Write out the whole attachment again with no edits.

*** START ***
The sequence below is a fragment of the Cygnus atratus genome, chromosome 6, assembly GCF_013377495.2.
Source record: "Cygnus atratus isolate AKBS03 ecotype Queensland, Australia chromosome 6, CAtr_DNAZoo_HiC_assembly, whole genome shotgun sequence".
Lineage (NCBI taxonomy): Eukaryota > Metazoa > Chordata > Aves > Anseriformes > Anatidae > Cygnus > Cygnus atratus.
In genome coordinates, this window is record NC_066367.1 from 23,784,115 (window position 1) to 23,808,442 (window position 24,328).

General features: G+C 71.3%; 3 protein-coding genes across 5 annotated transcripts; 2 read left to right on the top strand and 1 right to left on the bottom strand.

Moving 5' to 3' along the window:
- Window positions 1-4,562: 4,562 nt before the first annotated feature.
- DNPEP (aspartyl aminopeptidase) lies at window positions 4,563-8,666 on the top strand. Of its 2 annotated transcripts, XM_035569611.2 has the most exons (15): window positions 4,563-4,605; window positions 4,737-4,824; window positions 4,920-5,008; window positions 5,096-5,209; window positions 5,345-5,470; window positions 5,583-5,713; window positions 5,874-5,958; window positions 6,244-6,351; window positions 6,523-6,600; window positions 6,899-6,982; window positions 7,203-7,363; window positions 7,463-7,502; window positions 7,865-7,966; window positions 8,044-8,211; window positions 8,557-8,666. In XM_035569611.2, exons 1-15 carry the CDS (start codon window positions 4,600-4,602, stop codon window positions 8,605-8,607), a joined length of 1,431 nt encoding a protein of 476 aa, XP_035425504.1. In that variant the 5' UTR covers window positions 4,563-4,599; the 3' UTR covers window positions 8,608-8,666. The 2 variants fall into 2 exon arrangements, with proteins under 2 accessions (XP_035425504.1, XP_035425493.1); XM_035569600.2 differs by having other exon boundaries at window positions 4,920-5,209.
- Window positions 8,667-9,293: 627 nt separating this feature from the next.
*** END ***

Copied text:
The sequence below is a fragment of the Cygnus atratus genome, chromosome 6, assembly GCF_013377495.2.
Source record: "Cygnus atratus isolate AKBS03 ecotype Queensland, Australia chromosome 6, CAtr_DNAZoo_HiC_assembly, whole genome shotgun sequence".
Lineage (NCBI taxonomy): Eukaryota > Metazoa > Chordata > Aves > Anseriformes > Anatidae > Cygnus > Cygnus atratus.
In genome coordinates, this window is record NC_066367.1 from 23,784,115 (window position 1) to 23,808,442 (window position 24,328).

General features: G+C 71.3%; 3 protein-coding genes across 5 annotated transcripts; 2 read left to right on the top strand and 1 right to left on the bottom strand.

Moving 5' to 3' along the window:
- Window positions 1-4,562: 4,562 nt before the first annotated feature.
- DNPEP (aspartyl aminopeptidase) lies at window positions 4,563-8,666 on the top strand. Of its 2 annotated transcripts, XM_035569611.2 has the most exons (15): window positions 4,563-4,605; window positions 4,737-4,824; window positions 4,920-5,008; window positions 5,096-5,209; window positions 5,345-5,470; window positions 5,583-5,713; window positions 5,874-5,958; window positions 6,244-6,351; window positions 6,523-6,600; window positions 6,899-6,982; window positions 7,203-7,363; window positions 7,463-7,502; window positions 7,865-7,966; window positions 8,044-8,211; window positions 8,557-8,666. In XM_035569611.2, exons 1-15 carry the CDS (start codon window positions 4,600-4,602, stop codon window positions 8,605-8,607), a joined length of 1,431 nt encoding a protein of 476 aa, XP_035425504.1. In that variant the 5' UTR covers window positions 4,563-4,599; the 3' UTR covers window positions 8,608-8,666. The 2 variants fall into 2 exon arrangements, with proteins under 2 accessions (XP_035425504.1, XP_035425493.1); XM_035569600.2 differs by having other exon boundaries at window positions 4,920-5,209.
- Window positions 8,667-9,293: 627 nt separating this feature from the next.